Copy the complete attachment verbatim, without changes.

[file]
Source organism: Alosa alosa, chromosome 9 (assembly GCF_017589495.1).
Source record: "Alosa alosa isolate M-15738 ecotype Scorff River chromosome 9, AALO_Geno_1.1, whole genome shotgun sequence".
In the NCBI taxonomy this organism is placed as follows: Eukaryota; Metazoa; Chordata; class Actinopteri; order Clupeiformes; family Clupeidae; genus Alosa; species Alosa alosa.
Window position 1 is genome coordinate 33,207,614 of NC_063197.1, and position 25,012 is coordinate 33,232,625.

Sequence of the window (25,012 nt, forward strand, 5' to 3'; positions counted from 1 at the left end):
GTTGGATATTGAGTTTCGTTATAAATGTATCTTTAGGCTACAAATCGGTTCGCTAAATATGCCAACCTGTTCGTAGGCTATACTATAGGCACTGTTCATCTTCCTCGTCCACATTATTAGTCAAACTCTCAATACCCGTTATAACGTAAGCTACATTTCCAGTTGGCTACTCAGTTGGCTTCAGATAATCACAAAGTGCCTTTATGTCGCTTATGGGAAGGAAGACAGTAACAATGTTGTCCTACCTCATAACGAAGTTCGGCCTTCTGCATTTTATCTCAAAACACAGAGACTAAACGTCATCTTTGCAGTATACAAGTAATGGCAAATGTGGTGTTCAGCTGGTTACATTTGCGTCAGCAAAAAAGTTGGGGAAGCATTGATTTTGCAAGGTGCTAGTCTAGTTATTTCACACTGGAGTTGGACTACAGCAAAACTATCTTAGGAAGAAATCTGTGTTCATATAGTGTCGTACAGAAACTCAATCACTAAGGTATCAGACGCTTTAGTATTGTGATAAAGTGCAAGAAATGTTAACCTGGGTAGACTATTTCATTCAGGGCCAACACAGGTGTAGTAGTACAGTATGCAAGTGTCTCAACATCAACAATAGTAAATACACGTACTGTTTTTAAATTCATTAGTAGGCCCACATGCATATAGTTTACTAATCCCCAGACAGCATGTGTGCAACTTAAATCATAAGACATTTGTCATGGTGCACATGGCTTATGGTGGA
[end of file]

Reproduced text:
Source organism: Alosa alosa, chromosome 9 (assembly GCF_017589495.1).
Source record: "Alosa alosa isolate M-15738 ecotype Scorff River chromosome 9, AALO_Geno_1.1, whole genome shotgun sequence".
In the NCBI taxonomy this organism is placed as follows: Eukaryota; Metazoa; Chordata; class Actinopteri; order Clupeiformes; family Clupeidae; genus Alosa; species Alosa alosa.
Window position 1 is genome coordinate 33,207,614 of NC_063197.1, and position 25,012 is coordinate 33,232,625.

Sequence of the window (25,012 nt, forward strand, 5' to 3'; positions counted from 1 at the left end):
GTTGGATATTGAGTTTCGTTATAAATGTATCTTTAGGCTACAAATCGGTTCGCTAAATATGCCAACCTGTTCGTAGGCTATACTATAGGCACTGTTCATCTTCCTCGTCCACATTATTAGTCAAACTCTCAATACCCGTTATAACGTAAGCTACATTTCCAGTTGGCTACTCAGTTGGCTTCAGATAATCACAAAGTGCCTTTATGTCGCTTATGGGAAGGAAGACAGTAACAATGTTGTCCTACCTCATAACGAAGTTCGGCCTTCTGCATTTTATCTCAAAACACAGAGACTAAACGTCATCTTTGCAGTATACAAGTAATGGCAAATGTGGTGTTCAGCTGGTTACATTTGCGTCAGCAAAAAAGTTGGGGAAGCATTGATTTTGCAAGGTGCTAGTCTAGTTATTTCACACTGGAGTTGGACTACAGCAAAACTATCTTAGGAAGAAATCTGTGTTCATATAGTGTCGTACAGAAACTCAATCACTAAGGTATCAGACGCTTTAGTATTGTGATAAAGTGCAAGAAATGTTAACCTGGGTAGACTATTTCATTCAGGGCCAACACAGGTGTAGTAGTACAGTATGCAAGTGTCTCAACATCAACAATAGTAAATACACGTACTGTTTTTAAATTCATTAGTAGGCCCACATGCATATAGTTTACTAATCCCCAGACAGCATGTGTGCAACTTAAATCATAAGACATTTGTCATGGTGCACATGGCTTATGGTGGA